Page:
This is a stub page. Please help us describe more about regulation of tight junction assembly in mechanobiology by editing this page.
The physiological properties of the epithelium are determined by the formation of epithelial tight junctions and are regulated by factors that modulate the molecular organization of these junctional complexes.
Tight junctions are constituted by several transmembrane proteins, which form homophilic and heterophilic interactions with transmembrane proteins on adjacent cell surfaces. Adhesive contacts between cells are primarily established through claudin strands, while other transmembrane proteins such as occludin, tricellulin and junctional adhesion molecules (JAMs) function in stabilizing the initial adhesions and in regulating junctional properties in response to stimuli . Though tight junctions were shown to form even in the absence of occludin , studies have suggested a key role for this protein in tight junction function by regulating claudin composition at the junctions . Caesin kinase 2-mediated phosphorylation of occludin cytoplasmic residues has been shown to regulate epithelial permeability by altering protein dynamics at the tight junctions .
Tight junction assembly is also mediated by linkages to a cytosolic scaffold that contains several adaptors and signaling molecules. Zonula occludens-1 and -2 (ZO-1 and ZO-2), which are the best-studied cytosolic adaptors, regulate epithelial permeability by recruiting claudin-1 and claudin-2 to the cell junctions through PDZ1-mediated interactions. The continuous, circumferential distribution of claudins is also reliant on PDZ2-mediated ZO dimerization. Additionally, PDZ1-regulated actomyosin distribution at the apical junctions is essential for stabilizing tight junction structure . Other cytoplasmic tight junction proteins, cingulin and paracingulin, also regulate claudin levels through GATA-4 (a transcription factor) and RhoA-dependent processes .
Tight junctions are also stabilized by their physical association with cytoskeletal networks of actin, microtubule and intermediate filaments. Dynamic remodeling of the cytoskeleton regulates junction assembly and function. The presence of a perijunctional actomyosin bundle at the junctional complexes of brush border epithelium was described in the 1970s  and recent studies have affirmed the role of actin and myosin isoforms in the regulation of tight junctions. Both beta- and gamma-actin are essential for tight junction assembly with additional roles for beta-actin in the maintenance of apico-basal polarity . Nonmuscle myosin II heavy chain isoform A (Myosin IIA) facilitates junction assembly by regulating perijunctional actin filament organization . In addition to the actomyosin bundle, a polarized network of microtubules at the junction promotes assembly by recruiting E-cadherin to the apical junctional complexes . Recent work by Yano et al. revealed the presence of an additional planar apical network of microtubules that are anchored to tight junctions through phosphorylated cingulin, and a role for this new microtubule network in tight junction-associated epithelial morphogenesis .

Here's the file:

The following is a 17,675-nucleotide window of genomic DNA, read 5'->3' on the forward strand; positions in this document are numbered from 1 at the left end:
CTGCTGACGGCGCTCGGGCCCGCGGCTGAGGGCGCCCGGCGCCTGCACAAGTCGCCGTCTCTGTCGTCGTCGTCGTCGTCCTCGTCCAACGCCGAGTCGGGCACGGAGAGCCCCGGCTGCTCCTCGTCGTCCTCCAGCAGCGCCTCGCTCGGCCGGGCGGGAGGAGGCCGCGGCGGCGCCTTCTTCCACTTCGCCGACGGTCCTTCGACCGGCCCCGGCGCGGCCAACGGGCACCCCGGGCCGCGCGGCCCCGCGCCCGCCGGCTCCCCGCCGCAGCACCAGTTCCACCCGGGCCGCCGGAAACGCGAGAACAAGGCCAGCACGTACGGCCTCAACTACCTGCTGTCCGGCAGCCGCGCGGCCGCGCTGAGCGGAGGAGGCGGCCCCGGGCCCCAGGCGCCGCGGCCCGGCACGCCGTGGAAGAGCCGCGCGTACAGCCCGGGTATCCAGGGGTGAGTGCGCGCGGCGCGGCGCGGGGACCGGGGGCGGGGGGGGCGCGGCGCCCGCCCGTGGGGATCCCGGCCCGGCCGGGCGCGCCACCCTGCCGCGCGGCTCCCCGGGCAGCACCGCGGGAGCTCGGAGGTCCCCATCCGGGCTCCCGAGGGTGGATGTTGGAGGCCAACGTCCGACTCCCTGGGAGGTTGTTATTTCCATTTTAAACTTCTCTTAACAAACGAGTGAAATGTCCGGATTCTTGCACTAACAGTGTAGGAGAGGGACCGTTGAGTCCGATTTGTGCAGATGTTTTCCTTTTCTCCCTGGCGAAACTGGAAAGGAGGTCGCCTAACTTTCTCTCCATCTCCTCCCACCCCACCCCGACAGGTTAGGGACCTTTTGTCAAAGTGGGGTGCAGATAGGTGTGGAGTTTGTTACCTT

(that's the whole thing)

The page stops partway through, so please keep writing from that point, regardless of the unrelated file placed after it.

Cytoskeletal reorganization at the tight junctions is regulated by a coordinated interplay of the Rho GTPases and their effectors. Activated Rac and Cdc42 promote actin polymerization by recruiting actin regulators such as cortactin, Arp2/3 complex, WAVE and N-WASP to the junctions , with dominant negative or constitutively active GTPase mutants leading to impairment of both the barrier and fence functions of tight junctions . RhoA signaling pathways, mediated by effectors mDia and ROCK, are also known to promote tight junction assembly by regulating actin filament organization .
Several physiological and pathophysiological stimuli such as SGLT-1 (sodium-glucose cotransporter) activation, TNF-LIGHT and IL-1β modulate tight junction structure by altering the distribution of tight junction proteins such as ZO-1, ZO-2 and occludin, which leads to enhanced epithelial permeability . MLCK-induced events such as phosphorylation of myosin light chains leads to enhanced actomyosin contractility and redistribution of tight junction proteins, both of which contribute to barrier disruption and increased permeability . Impaired barrier properties are implicated in chronic mucosal inflammation and in the pathogenesis of inflammatory conditions such as asthma, cystic fibrosis, and Crohn’s disease .